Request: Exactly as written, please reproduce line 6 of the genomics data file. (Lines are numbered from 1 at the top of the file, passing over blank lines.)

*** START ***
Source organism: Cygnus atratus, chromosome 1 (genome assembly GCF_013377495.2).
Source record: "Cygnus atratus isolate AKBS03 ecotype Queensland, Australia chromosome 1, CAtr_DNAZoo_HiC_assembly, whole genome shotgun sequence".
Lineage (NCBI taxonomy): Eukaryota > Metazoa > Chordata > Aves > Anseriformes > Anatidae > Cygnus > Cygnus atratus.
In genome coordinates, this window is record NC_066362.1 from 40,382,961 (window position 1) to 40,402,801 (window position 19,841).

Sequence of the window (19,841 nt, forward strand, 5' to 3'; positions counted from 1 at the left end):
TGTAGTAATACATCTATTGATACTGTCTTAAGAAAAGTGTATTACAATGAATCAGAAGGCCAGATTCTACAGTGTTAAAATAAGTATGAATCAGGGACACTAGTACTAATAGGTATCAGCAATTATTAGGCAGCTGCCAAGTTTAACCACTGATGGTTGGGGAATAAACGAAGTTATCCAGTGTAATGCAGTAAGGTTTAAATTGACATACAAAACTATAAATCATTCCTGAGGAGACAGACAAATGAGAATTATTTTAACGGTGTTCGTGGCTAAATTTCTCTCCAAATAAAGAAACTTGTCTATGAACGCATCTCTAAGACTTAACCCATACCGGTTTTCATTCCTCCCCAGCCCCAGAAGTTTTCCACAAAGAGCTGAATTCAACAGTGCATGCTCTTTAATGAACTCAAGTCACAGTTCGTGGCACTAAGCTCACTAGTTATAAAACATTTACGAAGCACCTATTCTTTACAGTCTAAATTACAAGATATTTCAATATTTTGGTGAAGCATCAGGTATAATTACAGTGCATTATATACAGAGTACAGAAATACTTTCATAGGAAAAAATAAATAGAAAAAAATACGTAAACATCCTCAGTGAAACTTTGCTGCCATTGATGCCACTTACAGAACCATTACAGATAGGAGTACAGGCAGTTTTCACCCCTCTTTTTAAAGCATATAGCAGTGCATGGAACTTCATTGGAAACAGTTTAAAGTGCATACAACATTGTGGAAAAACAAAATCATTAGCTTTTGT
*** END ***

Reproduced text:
TGTAGTAATACATCTATTGATACTGTCTTAAGAAAAGTGTATTACAATGAATCAGAAGGCCAGATTCTACAGTGTTAAAATAAGTATGAATCAGGGACACTAGTACTAATAGGTATCAGCAATTATTAGGCAGCTGCCAAGTTTAACCACTGATGGTTGGGGAATAAACGAAGTTATCCAGTGTAATGCAGTAAGGTTTAAATTGACATACAAAACTATAAATCATTCCTGAGGAGACAGACAAATGAGAATTATTTTAACGGTGTTCGTGGCTAAATTTCTCTCCAAATAAAGAAACTTGTCTATGAACGCATCTCTAAGACTTAACCCATACCGGTTTTCATTCCTCCCCAGCCCCAGAAGTTTTCCACAAAGAGCTGAATTCAACAGTGCATGCTCTTTAATGAACTCAAGTCACAGTTCGTGGCACTAAGCTCACTAGTTATAAAACATTTACGAAGCACCTATTCTTTACAGTCTAAATTACAAGATATTTCAATATTTTGGTGAAGCATCAGGTATAATTACAGTGCATTATATACAGAGTACAGAAATACTTTCATAGGAAAAAATAAATAGAAAAAAATACGTAAACATCCTCAGTGAAACTTTGCTGCCATTGATGCCACTTACAGAACCATTACAGATAGGAGTACAGGCAGTTTTCACCCCTCTTTTTAAAGCATATAGCAGTGCATGGAACTTCATTGGAAACAGTTTAAAGTGCATACAACATTGTGGAAAAACAAAATCATTAGCTTTTGT